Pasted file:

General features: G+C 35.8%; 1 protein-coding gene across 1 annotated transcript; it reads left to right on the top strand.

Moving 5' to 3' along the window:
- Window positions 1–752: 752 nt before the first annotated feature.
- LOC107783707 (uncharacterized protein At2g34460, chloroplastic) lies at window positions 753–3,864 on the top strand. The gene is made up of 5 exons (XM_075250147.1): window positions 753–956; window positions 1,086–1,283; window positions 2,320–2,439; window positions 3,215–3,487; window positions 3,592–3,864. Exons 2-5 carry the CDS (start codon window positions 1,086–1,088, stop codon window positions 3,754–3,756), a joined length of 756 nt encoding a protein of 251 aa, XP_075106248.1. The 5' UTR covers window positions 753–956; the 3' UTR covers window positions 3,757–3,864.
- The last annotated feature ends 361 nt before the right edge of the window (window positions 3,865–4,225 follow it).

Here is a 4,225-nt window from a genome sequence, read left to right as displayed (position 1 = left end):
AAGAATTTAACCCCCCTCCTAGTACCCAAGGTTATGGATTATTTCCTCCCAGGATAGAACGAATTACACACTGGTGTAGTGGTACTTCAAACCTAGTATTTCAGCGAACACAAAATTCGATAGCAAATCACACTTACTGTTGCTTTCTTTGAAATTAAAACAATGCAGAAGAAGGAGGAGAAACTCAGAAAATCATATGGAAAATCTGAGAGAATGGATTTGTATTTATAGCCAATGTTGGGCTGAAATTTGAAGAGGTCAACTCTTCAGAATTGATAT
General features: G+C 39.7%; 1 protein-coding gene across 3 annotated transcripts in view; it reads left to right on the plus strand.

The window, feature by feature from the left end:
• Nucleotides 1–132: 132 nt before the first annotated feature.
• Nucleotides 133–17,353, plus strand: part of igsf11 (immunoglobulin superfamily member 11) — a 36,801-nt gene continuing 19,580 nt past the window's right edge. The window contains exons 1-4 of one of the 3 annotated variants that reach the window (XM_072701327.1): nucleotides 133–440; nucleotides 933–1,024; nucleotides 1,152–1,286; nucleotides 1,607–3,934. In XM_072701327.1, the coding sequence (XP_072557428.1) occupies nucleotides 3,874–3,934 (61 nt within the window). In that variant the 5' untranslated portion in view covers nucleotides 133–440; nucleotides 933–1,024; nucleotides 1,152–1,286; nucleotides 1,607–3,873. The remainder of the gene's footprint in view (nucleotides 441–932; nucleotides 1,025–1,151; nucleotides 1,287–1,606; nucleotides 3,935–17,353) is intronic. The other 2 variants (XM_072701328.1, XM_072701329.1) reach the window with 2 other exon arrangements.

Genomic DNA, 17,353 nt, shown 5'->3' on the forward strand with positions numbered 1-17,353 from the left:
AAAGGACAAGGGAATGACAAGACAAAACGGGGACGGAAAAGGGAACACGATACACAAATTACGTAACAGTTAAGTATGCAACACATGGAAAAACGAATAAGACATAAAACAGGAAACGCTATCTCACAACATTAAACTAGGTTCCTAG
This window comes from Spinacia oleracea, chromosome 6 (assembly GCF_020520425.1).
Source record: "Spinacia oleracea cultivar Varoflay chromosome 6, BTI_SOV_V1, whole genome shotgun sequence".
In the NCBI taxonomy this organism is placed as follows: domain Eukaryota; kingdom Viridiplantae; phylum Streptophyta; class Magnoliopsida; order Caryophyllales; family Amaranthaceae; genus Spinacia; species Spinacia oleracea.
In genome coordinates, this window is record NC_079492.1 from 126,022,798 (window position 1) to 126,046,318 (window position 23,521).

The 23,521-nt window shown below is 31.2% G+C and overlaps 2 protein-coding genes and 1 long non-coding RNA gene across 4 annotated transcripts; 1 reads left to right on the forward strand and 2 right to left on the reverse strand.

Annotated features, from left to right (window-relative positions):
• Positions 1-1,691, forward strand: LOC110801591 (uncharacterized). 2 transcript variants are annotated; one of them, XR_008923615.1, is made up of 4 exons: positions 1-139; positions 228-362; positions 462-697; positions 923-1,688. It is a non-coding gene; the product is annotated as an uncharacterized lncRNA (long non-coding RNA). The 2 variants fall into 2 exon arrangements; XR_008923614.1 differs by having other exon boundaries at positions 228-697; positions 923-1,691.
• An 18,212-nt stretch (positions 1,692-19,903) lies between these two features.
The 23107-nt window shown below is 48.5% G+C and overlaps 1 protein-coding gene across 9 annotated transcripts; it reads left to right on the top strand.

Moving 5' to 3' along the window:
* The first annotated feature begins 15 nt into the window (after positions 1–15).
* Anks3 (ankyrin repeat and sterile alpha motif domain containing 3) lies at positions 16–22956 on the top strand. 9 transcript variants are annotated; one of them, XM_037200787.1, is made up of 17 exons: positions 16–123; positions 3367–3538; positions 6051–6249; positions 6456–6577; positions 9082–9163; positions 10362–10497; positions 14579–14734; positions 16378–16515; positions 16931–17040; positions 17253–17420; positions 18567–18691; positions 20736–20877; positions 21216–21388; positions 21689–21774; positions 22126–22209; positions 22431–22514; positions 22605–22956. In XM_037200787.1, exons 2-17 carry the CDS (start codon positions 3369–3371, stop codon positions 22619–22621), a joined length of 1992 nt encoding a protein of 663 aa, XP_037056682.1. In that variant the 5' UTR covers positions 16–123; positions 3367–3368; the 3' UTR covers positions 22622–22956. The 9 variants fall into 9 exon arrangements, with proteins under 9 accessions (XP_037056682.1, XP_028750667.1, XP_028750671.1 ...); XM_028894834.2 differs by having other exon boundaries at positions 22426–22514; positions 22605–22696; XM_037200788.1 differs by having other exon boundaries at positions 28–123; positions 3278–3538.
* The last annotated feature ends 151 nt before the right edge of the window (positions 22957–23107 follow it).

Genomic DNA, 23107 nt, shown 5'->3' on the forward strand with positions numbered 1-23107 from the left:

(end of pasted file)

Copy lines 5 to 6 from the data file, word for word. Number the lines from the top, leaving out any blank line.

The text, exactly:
- The last annotated feature ends 361 nt before the right edge of the window (window positions 3,865–4,225 follow it).

Here is a 4,225-nt window from a genome sequence, read left to right as displayed (position 1 = left end):